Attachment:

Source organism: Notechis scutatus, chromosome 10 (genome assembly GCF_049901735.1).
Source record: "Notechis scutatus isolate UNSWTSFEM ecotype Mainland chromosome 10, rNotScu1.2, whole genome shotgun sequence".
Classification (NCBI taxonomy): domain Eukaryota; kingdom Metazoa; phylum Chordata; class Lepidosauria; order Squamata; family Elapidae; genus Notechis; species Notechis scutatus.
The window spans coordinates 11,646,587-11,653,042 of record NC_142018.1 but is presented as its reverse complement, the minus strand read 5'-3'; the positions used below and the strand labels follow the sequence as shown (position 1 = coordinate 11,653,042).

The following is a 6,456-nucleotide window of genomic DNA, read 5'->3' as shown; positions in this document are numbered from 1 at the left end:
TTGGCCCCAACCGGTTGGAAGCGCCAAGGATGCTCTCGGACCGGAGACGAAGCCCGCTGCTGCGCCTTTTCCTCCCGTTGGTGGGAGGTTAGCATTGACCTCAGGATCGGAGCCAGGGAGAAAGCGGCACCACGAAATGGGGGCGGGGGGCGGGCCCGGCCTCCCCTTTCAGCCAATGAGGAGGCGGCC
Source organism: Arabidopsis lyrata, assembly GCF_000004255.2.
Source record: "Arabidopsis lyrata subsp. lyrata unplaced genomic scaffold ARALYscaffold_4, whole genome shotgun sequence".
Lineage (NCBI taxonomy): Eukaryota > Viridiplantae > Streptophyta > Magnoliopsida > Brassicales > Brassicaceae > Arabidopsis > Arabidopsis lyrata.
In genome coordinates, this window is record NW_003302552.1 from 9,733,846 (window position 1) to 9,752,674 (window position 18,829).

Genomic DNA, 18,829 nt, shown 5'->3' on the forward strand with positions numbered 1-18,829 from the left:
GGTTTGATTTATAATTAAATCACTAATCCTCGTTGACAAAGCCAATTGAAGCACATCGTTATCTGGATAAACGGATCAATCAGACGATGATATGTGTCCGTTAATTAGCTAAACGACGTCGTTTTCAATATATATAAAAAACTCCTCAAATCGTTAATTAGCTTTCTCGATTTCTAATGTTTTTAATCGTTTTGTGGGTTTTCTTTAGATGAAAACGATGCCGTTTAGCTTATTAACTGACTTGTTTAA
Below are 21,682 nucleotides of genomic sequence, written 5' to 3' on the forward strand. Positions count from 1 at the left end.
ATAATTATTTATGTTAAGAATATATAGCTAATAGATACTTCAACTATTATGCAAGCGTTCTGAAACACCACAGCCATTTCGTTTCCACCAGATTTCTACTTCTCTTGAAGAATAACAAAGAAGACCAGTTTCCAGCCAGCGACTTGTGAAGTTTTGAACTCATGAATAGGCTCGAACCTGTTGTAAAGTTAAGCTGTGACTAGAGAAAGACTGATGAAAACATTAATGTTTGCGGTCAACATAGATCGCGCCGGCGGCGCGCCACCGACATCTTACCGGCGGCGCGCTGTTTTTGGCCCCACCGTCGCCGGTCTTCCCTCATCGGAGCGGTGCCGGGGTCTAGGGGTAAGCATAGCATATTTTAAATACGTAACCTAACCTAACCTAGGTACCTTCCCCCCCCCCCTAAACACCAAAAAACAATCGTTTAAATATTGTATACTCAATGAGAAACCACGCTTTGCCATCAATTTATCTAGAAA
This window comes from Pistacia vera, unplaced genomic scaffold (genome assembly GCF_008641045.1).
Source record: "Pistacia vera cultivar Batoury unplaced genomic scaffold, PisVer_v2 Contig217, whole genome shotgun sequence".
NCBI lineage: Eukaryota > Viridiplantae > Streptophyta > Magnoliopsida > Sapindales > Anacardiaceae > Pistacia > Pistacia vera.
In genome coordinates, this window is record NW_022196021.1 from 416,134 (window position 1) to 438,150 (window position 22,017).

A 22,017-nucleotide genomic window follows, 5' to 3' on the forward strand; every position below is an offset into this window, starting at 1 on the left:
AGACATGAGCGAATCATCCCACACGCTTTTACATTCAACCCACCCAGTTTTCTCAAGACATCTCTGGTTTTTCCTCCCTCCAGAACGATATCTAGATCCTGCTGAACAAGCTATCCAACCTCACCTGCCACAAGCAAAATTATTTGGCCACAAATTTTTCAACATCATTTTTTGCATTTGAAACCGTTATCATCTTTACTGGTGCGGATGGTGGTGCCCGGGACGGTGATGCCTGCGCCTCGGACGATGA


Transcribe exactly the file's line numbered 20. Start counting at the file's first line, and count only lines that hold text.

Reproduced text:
AGACATGAGCGAATCATCCCACACGCTTTTACATTCAACCCACCCAGTTTTCTCAAGACATCTCTGGTTTTTCCTCCCTCCAGAACGATATCTAGATCCTGCTGAACAAGCTATCCAACCTCACCTGCCACAAGCAAAATTATTTGGCCACAAATTTTTCAACATCATTTTTTGCATTTGAAACCGTTATCATCTTTACTGGTGCGGATGGTGGTGCCCGGGACGGTGATGCCTGCGCCTCGGACGATGA